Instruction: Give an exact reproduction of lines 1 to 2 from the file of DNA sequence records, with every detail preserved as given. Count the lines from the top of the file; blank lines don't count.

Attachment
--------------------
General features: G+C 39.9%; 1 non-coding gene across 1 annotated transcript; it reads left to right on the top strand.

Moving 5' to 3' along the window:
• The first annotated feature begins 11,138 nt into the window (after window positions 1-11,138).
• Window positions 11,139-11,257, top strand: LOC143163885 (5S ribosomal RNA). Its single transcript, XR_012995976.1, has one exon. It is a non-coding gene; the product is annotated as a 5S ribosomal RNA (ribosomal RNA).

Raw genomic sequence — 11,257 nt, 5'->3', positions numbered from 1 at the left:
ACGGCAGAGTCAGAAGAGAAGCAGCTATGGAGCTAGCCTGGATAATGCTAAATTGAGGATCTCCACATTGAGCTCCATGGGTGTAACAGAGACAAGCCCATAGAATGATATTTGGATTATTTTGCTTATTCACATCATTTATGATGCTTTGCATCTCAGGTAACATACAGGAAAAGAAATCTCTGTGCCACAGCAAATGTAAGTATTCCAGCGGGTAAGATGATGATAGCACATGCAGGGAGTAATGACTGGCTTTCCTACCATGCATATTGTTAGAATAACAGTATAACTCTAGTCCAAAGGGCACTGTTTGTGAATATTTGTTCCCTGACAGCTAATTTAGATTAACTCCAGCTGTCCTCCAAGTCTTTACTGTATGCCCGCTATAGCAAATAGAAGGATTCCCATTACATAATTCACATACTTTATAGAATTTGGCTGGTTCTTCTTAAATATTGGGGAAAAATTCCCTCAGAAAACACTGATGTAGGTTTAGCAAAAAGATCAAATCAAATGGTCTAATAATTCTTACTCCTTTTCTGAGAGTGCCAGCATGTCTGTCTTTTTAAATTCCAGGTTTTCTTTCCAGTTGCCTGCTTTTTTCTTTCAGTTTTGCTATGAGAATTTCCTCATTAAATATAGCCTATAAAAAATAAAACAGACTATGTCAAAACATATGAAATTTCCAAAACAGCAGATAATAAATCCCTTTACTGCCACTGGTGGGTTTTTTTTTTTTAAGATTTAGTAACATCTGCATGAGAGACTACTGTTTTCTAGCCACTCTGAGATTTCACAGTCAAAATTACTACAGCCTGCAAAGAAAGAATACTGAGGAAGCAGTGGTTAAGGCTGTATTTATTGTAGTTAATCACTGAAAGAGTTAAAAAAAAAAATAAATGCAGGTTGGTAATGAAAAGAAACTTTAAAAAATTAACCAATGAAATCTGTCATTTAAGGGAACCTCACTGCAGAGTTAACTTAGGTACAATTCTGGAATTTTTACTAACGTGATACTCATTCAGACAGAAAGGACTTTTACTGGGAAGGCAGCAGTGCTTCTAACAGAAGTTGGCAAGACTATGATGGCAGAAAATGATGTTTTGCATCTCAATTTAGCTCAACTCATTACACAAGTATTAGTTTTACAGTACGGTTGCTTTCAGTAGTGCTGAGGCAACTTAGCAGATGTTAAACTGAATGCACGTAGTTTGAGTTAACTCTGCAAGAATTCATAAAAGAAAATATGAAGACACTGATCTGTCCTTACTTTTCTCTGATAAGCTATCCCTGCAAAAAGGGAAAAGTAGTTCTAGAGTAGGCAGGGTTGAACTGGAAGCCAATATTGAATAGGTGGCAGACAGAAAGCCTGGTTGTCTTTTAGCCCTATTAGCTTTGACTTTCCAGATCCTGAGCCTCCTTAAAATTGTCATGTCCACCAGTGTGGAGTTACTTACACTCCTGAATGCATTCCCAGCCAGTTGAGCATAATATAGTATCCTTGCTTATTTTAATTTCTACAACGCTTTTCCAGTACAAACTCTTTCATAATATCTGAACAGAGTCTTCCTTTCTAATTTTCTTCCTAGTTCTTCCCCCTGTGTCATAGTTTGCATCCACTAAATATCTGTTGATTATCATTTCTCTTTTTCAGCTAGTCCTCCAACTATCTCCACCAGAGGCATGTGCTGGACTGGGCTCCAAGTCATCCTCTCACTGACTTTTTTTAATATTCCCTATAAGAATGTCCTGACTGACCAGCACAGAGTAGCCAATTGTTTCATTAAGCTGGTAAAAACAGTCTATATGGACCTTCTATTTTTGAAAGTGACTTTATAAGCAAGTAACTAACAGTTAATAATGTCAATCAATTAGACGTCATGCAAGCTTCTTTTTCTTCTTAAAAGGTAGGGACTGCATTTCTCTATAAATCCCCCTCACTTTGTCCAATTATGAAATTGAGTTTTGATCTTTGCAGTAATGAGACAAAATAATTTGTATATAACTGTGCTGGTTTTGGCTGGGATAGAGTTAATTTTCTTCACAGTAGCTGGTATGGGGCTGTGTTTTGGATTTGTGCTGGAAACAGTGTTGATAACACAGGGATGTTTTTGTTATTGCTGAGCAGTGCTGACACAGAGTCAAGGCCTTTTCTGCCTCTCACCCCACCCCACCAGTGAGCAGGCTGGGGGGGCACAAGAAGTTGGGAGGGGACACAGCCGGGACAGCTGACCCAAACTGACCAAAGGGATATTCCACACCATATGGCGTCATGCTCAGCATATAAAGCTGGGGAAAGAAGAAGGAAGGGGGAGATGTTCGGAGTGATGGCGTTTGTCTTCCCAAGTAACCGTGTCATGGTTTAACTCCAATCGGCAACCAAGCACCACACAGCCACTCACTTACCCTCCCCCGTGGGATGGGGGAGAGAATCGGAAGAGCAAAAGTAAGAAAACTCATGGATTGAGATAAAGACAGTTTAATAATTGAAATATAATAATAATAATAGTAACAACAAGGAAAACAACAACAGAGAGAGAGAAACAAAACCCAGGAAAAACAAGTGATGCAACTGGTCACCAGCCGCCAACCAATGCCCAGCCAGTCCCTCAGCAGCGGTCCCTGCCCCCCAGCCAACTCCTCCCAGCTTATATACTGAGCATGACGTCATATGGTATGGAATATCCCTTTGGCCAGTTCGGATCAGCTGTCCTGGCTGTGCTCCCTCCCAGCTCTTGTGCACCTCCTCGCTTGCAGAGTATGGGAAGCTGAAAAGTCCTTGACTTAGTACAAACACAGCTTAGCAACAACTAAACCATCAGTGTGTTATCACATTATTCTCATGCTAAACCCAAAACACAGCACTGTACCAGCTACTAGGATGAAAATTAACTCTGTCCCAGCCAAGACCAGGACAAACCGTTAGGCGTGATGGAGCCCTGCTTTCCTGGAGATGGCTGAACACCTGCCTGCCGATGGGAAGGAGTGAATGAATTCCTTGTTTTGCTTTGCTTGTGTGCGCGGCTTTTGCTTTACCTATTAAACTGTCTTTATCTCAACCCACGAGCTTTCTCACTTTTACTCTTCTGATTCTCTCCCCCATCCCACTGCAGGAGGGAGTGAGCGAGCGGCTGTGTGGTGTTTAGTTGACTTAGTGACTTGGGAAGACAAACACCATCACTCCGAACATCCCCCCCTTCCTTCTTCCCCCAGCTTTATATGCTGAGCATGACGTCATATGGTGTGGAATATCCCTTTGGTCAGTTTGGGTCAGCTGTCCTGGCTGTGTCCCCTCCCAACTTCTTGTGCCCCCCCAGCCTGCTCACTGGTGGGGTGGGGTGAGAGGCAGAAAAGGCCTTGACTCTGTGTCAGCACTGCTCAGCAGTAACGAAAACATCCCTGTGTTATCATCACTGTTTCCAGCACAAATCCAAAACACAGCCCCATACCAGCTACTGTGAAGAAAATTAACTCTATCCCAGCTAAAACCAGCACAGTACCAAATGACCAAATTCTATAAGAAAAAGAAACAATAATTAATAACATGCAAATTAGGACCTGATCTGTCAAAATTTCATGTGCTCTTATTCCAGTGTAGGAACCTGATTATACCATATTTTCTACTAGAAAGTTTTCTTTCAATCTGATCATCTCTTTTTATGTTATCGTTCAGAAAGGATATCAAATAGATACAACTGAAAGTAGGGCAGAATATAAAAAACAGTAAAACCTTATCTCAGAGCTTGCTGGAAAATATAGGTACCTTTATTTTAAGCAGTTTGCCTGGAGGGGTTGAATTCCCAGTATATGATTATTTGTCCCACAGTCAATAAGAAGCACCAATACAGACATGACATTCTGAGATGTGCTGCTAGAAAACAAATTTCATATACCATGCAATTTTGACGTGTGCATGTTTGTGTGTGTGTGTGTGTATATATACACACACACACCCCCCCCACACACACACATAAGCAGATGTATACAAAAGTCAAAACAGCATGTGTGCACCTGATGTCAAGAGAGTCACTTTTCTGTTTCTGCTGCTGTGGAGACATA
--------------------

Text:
General features: G+C 39.9%; 1 non-coding gene across 1 annotated transcript; it reads left to right on the top strand.

Moving 5' to 3' along the window: